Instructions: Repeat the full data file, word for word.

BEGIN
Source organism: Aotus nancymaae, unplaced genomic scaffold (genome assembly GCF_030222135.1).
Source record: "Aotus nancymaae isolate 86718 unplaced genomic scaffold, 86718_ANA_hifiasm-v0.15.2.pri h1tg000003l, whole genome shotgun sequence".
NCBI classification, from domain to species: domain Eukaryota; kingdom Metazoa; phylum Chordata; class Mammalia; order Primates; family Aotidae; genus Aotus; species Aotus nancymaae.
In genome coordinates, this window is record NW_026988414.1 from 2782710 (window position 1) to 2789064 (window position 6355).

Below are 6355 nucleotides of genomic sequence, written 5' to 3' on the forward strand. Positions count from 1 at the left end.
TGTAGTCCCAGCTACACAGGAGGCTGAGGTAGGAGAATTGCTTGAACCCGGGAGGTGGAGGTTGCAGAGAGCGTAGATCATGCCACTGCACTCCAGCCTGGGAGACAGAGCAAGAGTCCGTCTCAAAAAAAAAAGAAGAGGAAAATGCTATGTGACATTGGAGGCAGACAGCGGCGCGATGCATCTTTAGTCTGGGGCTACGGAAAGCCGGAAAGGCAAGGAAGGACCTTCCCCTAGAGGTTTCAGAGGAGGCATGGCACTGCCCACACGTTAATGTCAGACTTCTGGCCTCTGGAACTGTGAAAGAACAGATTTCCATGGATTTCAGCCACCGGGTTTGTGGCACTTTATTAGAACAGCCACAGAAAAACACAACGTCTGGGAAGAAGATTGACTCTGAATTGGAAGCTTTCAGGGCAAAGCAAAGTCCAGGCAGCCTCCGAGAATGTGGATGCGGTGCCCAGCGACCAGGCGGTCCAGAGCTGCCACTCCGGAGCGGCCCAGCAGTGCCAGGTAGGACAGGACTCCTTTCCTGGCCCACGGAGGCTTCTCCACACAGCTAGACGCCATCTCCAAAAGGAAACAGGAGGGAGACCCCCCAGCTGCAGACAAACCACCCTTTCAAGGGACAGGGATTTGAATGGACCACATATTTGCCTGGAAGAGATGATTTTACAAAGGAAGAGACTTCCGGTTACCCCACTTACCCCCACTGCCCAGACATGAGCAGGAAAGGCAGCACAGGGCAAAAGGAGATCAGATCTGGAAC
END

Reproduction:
Source organism: Aotus nancymaae, unplaced genomic scaffold (genome assembly GCF_030222135.1).
Source record: "Aotus nancymaae isolate 86718 unplaced genomic scaffold, 86718_ANA_hifiasm-v0.15.2.pri h1tg000003l, whole genome shotgun sequence".
NCBI classification, from domain to species: domain Eukaryota; kingdom Metazoa; phylum Chordata; class Mammalia; order Primates; family Aotidae; genus Aotus; species Aotus nancymaae.
In genome coordinates, this window is record NW_026988414.1 from 2782710 (window position 1) to 2789064 (window position 6355).

Below are 6355 nucleotides of genomic sequence, written 5' to 3' on the forward strand. Positions count from 1 at the left end.
TGTAGTCCCAGCTACACAGGAGGCTGAGGTAGGAGAATTGCTTGAACCCGGGAGGTGGAGGTTGCAGAGAGCGTAGATCATGCCACTGCACTCCAGCCTGGGAGACAGAGCAAGAGTCCGTCTCAAAAAAAAAAGAAGAGGAAAATGCTATGTGACATTGGAGGCAGACAGCGGCGCGATGCATCTTTAGTCTGGGGCTACGGAAAGCCGGAAAGGCAAGGAAGGACCTTCCCCTAGAGGTTTCAGAGGAGGCATGGCACTGCCCACACGTTAATGTCAGACTTCTGGCCTCTGGAACTGTGAAAGAACAGATTTCCATGGATTTCAGCCACCGGGTTTGTGGCACTTTATTAGAACAGCCACAGAAAAACACAACGTCTGGGAAGAAGATTGACTCTGAATTGGAAGCTTTCAGGGCAAAGCAAAGTCCAGGCAGCCTCCGAGAATGTGGATGCGGTGCCCAGCGACCAGGCGGTCCAGAGCTGCCACTCCGGAGCGGCCCAGCAGTGCCAGGTAGGACAGGACTCCTTTCCTGGCCCACGGAGGCTTCTCCACACAGCTAGACGCCATCTCCAAAAGGAAACAGGAGGGAGACCCCCCAGCTGCAGACAAACCACCCTTTCAAGGGACAGGGATTTGAATGGACCACATATTTGCCTGGAAGAGATGATTTTACAAAGGAAGAGACTTCCGGTTACCCCACTTACCCCCACTGCCCAGACATGAGCAGGAAAGGCAGCACAGGGCAAAAGGAGATCAGATCTGGAAC